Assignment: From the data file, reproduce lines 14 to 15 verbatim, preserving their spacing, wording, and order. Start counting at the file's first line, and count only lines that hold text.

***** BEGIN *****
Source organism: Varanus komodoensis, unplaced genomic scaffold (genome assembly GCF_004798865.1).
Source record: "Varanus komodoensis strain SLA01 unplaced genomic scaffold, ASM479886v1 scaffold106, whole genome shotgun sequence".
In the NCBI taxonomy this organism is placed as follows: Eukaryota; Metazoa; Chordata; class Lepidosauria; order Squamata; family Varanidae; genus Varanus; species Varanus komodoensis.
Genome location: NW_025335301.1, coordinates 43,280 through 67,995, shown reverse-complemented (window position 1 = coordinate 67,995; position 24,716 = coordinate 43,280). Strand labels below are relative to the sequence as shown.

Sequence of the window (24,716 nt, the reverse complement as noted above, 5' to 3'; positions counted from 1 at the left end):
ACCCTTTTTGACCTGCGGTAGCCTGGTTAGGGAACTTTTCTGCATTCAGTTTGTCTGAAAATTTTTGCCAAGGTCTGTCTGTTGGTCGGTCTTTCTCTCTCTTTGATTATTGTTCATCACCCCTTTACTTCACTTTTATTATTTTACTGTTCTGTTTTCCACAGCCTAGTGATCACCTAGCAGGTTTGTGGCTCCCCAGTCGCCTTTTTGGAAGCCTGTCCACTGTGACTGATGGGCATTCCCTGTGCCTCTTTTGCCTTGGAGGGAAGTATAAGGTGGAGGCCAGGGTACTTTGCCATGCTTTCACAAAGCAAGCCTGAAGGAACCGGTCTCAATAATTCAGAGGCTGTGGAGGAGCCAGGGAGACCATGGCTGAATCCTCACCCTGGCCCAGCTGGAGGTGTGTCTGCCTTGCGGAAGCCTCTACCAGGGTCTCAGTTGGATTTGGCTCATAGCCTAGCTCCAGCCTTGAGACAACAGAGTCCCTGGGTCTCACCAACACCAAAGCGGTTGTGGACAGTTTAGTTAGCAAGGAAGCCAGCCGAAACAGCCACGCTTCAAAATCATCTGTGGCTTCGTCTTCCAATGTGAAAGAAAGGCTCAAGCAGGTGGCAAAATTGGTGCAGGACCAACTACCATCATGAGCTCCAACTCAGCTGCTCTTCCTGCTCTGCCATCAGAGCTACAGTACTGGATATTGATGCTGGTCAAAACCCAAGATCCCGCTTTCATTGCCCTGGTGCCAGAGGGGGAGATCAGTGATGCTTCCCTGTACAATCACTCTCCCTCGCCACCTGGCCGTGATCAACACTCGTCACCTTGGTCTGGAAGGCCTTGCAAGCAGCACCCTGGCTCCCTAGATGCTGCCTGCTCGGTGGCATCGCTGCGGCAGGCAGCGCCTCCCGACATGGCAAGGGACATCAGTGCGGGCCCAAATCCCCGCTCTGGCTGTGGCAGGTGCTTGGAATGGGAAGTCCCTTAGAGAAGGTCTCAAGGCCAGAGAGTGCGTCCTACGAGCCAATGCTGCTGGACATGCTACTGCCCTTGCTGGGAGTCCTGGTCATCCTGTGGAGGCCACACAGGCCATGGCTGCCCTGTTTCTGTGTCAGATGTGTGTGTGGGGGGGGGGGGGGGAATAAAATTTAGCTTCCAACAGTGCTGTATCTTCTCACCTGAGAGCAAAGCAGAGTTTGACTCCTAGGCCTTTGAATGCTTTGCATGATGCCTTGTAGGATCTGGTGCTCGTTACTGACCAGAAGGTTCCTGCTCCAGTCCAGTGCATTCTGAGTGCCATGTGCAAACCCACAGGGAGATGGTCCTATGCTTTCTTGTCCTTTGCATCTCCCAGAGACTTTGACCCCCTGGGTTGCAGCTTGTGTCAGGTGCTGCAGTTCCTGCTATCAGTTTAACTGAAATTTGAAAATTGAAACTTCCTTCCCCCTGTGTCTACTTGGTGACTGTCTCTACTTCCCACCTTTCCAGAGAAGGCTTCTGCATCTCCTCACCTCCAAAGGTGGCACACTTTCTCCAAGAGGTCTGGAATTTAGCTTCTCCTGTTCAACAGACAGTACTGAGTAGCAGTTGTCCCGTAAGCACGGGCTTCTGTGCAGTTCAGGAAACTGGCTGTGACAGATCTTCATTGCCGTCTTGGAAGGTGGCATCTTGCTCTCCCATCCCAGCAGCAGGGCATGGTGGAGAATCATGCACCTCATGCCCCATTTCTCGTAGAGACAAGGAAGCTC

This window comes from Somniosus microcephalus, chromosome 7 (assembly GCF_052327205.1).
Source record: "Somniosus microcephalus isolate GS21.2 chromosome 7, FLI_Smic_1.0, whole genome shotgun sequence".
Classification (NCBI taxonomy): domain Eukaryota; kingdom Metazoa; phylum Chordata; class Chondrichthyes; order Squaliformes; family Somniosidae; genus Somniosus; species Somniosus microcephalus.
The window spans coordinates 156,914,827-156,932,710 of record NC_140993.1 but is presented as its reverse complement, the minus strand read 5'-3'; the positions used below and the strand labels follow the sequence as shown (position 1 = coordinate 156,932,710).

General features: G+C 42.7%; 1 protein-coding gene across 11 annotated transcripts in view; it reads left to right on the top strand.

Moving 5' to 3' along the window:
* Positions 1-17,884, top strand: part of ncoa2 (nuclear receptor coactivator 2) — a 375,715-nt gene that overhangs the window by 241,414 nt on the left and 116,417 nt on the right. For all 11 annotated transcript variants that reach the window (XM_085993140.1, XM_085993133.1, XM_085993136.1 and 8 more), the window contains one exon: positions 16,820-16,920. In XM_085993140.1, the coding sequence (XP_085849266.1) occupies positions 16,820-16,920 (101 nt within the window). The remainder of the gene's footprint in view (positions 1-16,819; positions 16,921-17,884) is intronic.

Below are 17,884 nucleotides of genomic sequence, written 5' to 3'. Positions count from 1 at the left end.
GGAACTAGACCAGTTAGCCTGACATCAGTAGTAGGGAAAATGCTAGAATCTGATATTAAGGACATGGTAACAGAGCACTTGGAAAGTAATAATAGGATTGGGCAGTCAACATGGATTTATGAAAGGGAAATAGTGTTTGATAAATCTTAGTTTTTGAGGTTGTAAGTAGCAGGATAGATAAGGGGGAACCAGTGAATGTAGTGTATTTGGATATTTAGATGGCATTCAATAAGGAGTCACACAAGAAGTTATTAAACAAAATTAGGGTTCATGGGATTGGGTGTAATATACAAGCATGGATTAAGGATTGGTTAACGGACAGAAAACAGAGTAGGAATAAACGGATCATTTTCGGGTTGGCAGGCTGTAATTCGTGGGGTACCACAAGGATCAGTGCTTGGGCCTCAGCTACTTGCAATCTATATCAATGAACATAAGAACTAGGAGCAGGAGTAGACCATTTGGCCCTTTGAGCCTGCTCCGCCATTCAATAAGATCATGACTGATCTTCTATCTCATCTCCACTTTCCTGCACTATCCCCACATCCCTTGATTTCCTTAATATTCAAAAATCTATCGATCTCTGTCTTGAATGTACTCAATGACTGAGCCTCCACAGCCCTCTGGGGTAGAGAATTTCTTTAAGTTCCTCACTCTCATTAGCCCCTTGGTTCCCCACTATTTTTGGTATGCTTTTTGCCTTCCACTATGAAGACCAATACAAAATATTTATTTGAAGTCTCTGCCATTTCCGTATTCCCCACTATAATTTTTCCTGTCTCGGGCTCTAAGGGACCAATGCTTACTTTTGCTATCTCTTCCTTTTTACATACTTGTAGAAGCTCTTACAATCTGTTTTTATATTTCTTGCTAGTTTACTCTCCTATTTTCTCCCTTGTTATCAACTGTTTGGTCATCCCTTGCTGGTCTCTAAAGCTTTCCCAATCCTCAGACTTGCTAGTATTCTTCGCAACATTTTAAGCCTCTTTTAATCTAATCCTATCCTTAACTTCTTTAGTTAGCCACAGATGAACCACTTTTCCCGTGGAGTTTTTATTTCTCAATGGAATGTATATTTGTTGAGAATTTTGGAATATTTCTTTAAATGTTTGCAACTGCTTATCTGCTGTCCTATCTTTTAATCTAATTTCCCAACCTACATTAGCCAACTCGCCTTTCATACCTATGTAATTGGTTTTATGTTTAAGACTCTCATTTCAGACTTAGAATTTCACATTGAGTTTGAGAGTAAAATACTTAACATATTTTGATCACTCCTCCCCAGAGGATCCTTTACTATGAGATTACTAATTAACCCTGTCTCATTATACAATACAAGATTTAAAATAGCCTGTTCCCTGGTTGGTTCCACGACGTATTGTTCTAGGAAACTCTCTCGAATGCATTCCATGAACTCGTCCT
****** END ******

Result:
Below are 17,884 nucleotides of genomic sequence, written 5' to 3'. Positions count from 1 at the left end.
GGAACTAGACCAGTTAGCCTGACATCAGTAGTAGGGAAAATGCTAGAATCTGATATTAAGGACATGGTAACAGAGCACTTGGAAAGTAATAATAGGATTGGGCAGTCAACATGGATTTATGAAAGGGAAATAGTGTTTGATAAATCTTAGTTTTTGAGGTTGTAAGTAGCAGGATAGATAAGGGGGAACCAGTGAATGTAGTGTATTTGGATATTTAGATGGCATTCAATAAGGAGTCACACAAGAAGTTATTAAACAAAATTAGGGTTCATGGGATTGGGTGTAATATACAAGCATGGATTAAGGATTGGTTAACGGACAGAAAACAGAGTAGGAATAAACGGATCATTTTCGGGTTGGCAGGCTGTAATTCGTGGGGTACCACAAGGATCAGTGCTTGGGCCTCAGCTACTTGCAATCTATATCAATGAACATAAGAACTAGGAGCAGGAGTAGACCATTTGGCCCTTTGAGCCTGCTCCGCCATTCAATAAGATCATGACTGATCTTCTATCTCATCTCCACTTTCCTGCACTATCCCCACATCCCTTGATTTCCTTAATATTCAAAAATCTATCGATCTCTGTCTTGAATGTACTCAATGACTGAGCCTCCACAGCCCTCTGGGGTAGAGAATTTCTTTAAGTTCCTCACTCTCATTAGCCCCTTGGTTCCCCACTATTTTTGGTATGCTTTTTGCCTTCCACTATGAAGACCAATACAAAATATTTATTTGAAGTCTCTGCCATTTCCGTATTCCCCACTATAATTTTTCCTGTCTCGGGCTCTAAGGGACCAATGCTTACTTTTGCTATCTCTTCCTTTTTACATACTTGTAGAAGCTCTTACAATCTGTTTTTATATTTCTTGCTAGTTTACTCTCCTATTTTCTCCCTTGTTATCAACTGTTTGGTCATCCCTTGCTGGTCTCTAAAGCTTTCCCAATCCTCAGACTTGCTAGTATTCTTCGCAACATTTTAAGCCTCTTTTAATCTAATCCTATCCTTAACTTCTTTAGTTAGCCACAGATGAACCACTTTTCCCGTGGAGTTTTTATTTCTCAATGGAATGTATATTTGTTGAGAATTTTGGAATATTTCTTTAAATGTTTGCAACTGCTTATCTGCTGTCCTATCTTTTAATCTAATTTCCCAACCTACATTAGCCAACTCGCCTTTCATACCTATGTAATTGGTTTTATGTTTAAGACTCTCATTTCAGACTTAGAATTTCACATTGAGTTTGAGAGTAAAATACTTAACATATTTTGATCACTCCTCCCCAGAGGATCCTTTACTATGAGATTACTAATTAACCCTGTCTCATTATACAATACAAGATTTAAAATAGCCTGTTCCCTGGTTGGTTCCACGACGTATTGTTCTAGGAAACTCTCTCGAATGCATTCCATGAACTCGTCCT